Topic tags: Cristy Clark, climate crisis, climate proofing, Sussan Ley, Michael McCormack, Matthew Wale, zero emission

 

 

submit a comment

Existing comments

Cristy Dr Zhu's team at QUT have already developed a Direct Fuel cell that can transform any grade of coal to energy without the need for combustion. Not only that, they have developed methods to capture any carbon given off in the process.

Why we need to throw the baby out with the bath water is beyond me.

Indonesia this week has banned coal exports to China (30 million tonnes a year) citing domestic shortages and a political pledge to keep domestic coal costs for their power stations to USD$70 per tonne (current MP is $174 a tonne).
Meanwhile vast coal stock piles lay idle at Abbot Point as we are banned from the Chinese export market due to the Covid inquiry political fiasco.
While you make moral pronouncements about the use of coal you should consider the technological advances that exist. It really is a question of retooling the turbines to use coal via the DFC and integrating the carbon capture process.


Francis Armstrong | 12 January 2022  

Thank you Cristy for another important article. You are absolutely correct when you state that  it makes no sense to commit so strongly to managing the impacts of climate change (adaptation) on the one hand while refusing to significantly reduce emissions (mitigation) on the other.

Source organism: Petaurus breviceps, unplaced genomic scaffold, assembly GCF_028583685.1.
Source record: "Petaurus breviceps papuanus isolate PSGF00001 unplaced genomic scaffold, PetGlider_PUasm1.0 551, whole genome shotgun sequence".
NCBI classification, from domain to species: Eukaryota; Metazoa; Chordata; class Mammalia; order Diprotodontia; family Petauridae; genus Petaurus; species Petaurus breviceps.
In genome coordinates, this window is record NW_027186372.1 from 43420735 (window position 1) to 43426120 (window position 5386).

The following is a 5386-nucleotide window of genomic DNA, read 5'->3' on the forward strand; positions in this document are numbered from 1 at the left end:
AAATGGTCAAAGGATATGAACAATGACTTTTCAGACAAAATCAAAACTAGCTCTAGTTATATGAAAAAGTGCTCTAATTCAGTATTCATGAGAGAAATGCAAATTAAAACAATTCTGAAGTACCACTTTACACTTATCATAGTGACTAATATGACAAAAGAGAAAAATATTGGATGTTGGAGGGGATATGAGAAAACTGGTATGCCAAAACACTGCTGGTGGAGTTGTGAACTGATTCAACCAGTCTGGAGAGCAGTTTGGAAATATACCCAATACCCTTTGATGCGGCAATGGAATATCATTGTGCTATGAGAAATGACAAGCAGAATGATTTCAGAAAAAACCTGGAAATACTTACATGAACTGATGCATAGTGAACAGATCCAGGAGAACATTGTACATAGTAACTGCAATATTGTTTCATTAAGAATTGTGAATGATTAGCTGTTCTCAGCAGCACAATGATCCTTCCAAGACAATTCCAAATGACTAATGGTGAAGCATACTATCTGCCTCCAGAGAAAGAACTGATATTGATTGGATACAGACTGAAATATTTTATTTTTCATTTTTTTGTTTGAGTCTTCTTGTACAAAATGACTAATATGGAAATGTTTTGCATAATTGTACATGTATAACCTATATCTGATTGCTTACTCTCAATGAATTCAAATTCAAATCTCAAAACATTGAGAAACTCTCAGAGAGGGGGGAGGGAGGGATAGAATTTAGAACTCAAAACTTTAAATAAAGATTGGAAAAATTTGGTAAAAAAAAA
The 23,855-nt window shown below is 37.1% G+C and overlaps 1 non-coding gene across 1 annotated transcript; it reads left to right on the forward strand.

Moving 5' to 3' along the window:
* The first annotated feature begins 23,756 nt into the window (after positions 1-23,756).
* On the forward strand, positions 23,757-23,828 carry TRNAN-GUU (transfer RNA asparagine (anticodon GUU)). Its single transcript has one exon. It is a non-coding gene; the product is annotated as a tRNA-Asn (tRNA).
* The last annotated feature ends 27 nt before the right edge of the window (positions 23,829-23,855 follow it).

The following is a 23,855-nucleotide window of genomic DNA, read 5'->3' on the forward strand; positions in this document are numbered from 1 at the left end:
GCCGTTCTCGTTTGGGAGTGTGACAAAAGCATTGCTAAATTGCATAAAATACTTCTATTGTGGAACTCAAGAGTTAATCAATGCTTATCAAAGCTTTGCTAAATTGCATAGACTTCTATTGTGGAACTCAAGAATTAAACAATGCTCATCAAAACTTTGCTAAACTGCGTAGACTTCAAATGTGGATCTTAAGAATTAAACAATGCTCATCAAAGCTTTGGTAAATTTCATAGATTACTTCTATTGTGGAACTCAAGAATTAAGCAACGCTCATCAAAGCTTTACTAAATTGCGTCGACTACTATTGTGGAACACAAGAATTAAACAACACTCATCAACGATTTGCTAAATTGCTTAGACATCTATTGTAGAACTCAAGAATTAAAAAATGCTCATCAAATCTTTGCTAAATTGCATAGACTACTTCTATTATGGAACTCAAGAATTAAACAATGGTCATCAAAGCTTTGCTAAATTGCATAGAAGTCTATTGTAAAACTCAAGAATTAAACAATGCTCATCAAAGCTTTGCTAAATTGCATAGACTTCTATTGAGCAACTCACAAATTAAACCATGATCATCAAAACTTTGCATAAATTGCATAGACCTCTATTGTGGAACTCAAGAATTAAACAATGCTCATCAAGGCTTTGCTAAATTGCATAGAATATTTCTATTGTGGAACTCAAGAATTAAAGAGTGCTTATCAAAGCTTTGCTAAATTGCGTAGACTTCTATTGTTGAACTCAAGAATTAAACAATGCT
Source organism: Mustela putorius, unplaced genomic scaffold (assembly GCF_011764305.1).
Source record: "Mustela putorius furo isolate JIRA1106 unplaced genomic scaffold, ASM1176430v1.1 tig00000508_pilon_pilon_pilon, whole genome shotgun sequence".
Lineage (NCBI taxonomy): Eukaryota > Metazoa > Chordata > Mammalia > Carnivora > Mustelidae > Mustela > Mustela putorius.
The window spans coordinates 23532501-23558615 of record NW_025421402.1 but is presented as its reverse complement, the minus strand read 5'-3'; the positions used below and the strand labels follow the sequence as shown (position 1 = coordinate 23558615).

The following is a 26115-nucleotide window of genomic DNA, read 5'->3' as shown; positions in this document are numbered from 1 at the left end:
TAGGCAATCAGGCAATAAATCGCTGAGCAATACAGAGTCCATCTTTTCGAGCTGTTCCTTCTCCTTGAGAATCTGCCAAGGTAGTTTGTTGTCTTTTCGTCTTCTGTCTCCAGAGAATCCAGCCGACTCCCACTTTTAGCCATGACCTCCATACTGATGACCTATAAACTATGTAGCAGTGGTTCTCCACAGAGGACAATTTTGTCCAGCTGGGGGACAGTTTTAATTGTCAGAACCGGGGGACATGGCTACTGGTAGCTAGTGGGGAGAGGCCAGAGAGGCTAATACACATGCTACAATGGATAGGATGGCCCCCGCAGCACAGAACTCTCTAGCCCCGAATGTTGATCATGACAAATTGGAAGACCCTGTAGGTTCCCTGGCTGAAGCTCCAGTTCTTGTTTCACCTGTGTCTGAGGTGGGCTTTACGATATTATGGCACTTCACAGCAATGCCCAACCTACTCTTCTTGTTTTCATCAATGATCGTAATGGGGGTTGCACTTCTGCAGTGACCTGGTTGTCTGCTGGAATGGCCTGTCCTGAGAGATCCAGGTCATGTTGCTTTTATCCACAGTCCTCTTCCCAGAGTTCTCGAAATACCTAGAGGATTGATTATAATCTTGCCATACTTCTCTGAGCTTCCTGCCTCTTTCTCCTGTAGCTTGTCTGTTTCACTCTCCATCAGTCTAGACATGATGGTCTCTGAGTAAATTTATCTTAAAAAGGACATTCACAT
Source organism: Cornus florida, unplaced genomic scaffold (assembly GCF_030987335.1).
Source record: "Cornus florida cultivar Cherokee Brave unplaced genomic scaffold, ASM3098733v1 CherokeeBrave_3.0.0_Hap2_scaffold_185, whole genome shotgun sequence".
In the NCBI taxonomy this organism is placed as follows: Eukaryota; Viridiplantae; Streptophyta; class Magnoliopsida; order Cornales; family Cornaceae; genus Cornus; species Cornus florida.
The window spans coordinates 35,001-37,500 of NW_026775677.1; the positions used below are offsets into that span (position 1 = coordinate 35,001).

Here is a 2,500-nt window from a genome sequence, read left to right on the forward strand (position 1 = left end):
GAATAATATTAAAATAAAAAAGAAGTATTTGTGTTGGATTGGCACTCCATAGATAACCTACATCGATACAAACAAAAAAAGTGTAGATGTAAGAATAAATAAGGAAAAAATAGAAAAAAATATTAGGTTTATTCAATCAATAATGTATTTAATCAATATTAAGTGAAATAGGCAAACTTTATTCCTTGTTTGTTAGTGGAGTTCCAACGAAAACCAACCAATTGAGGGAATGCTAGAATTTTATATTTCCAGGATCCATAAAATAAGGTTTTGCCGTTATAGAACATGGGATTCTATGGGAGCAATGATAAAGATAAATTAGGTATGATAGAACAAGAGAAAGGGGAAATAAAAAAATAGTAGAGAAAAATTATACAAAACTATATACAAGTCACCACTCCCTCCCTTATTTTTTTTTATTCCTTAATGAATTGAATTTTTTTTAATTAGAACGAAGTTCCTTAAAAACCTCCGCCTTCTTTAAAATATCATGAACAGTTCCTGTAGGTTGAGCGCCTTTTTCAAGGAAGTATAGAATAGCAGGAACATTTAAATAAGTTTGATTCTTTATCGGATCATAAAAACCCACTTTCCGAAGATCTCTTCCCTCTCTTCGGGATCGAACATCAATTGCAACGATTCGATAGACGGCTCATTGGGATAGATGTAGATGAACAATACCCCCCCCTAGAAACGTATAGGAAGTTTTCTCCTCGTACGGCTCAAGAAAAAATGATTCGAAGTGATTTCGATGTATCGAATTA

The current Australian government is refusing to act in good faith with the international community by not cooperating to reduce the emissions causing global temperature increases, climate change and massive environmental health problems.Of course, it is coming from an attitude that climate change was not occurring, but has had to alter its message as the majority of Australians want effective climate action taken now.. 

See a 2019 ABC News report that claims that 64% of Australians think that we should be aiming for zero emissions by 2050:. 
Climate change survey shows Australians want action on emissions, but are divided on nuclear - ABC News